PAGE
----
Cyber Value at Risk in The Netherlands 2017
Dealing efficiently with cybercrime
Last year’s report was a first step in our efforts to show that an informed and rational decision-making process is possible through cyber risk quantification. This year we have expanded the report’s scope to consider the specific implications of this approach for Small and Medium Enterprises (SMEs) and thus the wider impact on society as a whole. In addition, we continue to provide a comprehensive quantitative overview of the economic consequences of cyber risk for Dutch organizations, and information to help them make better decisions.
25th of September 2017
Compared to last year, the Dutch cyber threat landscape has developed rapidly, and has only been partly offset by improvements in cybersecurity. However, by including Small and Medium-sized Entities (SMEs) into this year’s analysis, we note that this group requires special attention from the wider community. The main observations of this report are as follows:
- Expected cyber risk for Dutch SMEs totals roughly €1 billion and for larger organizations is estimated around €9 billion.
- SMEs are largely failing to adequately protect themselves against cyber risks, in part because costs are too high.
- Through their supply chains, larger organizations are inadvertedly exposed to third party risk from SMEs.
- Growing third party risk combined with increasing sophistication of cyber threats amplifies systemic cyber risk.
- As a consequence, cyber Value at Risk (“worst-case” scenario) is increasing while returns on cybersecurity investments are declining.
This new environment demands more efficient cybersecurity solutions, clear priorities and better management of resources. As organizations become more digitally connected and interdependent, and with ever fewer analog alternatives to fall back on, we are also increasingly dependent on each other for our security. To make our cyber society safe, stakeholders must collectively organize cyber risk management through the formation of “cybersecurity communities”:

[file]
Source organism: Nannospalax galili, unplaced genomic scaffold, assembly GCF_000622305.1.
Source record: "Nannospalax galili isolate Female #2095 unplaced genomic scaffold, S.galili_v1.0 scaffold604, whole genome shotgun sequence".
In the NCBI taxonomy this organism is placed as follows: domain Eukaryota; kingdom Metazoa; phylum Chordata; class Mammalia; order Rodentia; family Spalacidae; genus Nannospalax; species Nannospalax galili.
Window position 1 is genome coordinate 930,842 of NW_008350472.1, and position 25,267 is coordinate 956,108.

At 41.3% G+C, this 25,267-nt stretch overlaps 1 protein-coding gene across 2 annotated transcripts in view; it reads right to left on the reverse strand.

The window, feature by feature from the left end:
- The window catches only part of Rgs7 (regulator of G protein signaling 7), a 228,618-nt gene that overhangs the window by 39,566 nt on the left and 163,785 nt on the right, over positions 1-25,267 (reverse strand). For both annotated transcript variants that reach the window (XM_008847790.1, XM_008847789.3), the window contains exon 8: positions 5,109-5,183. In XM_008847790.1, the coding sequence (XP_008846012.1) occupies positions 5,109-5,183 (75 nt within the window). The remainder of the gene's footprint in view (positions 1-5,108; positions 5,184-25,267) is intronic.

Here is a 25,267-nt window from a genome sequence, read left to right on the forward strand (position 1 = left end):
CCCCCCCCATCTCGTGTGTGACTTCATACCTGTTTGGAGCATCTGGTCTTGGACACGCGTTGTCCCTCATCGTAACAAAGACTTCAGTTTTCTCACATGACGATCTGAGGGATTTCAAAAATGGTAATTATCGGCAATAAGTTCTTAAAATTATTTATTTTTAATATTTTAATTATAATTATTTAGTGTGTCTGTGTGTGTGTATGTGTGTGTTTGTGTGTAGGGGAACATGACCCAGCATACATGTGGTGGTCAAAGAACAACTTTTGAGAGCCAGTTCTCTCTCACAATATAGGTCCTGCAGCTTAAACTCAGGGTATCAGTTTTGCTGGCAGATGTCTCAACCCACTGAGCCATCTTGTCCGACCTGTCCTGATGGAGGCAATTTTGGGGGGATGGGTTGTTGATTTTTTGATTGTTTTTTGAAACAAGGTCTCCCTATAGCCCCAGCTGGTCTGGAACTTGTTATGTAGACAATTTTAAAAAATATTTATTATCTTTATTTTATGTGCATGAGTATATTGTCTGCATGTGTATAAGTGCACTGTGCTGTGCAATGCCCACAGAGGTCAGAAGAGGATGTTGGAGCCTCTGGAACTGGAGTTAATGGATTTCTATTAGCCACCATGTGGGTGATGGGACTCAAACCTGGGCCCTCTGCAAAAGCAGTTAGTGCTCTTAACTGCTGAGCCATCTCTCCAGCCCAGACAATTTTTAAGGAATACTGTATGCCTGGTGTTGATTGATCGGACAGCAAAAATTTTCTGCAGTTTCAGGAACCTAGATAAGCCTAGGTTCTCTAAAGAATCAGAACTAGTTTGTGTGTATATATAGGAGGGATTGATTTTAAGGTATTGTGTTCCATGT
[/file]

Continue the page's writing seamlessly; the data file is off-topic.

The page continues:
- Government: help coordinate and stimulate the growth and formation of cybersecurity communities. Develop frameworks for the exchange of cybersecurity information and remove barriers to information and best practices sharing. Consider fiscal stimulus for cybersecurity investments.
- Cybersecurity and IT providers: invest in making cyber security more accessible, efficient and relevant, also for SMEs. Help build and develop cybersecurity communities and associated standards.
- Insurers: further develop integrated cyber insurance offerings, align with intermediaries, cybersecurity providers and re-insurers/risk pools, effectively contributing to the formation of cybersecurity communities.
- Corporates: prepare for more sophisticated cyber threats through better prioritization of cybersecurity resources. Organize third party cyber risk management towards formation of cybersecurity communities. Improve self-learning mechanisms on cyber risk that involve the business.
- SMEs: develop basic cybersecurity hygiene, including the use of regular off-line backups. Consider obtaining independent cyber risk advice and seeking involvement in suitable cybersecurity communities.
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There is a lot of analysis to digest, so please let me know if you would like to discuss the report, and what all of these findings mean for your organization.
Please reach out to me via phone +31 (0)88 288 7139 or email MvanWieren@deloitte.nl.
En een streepje voor op de concurrentie
Deloitte publishes its second report on potential cyber losses in Dutch SME sector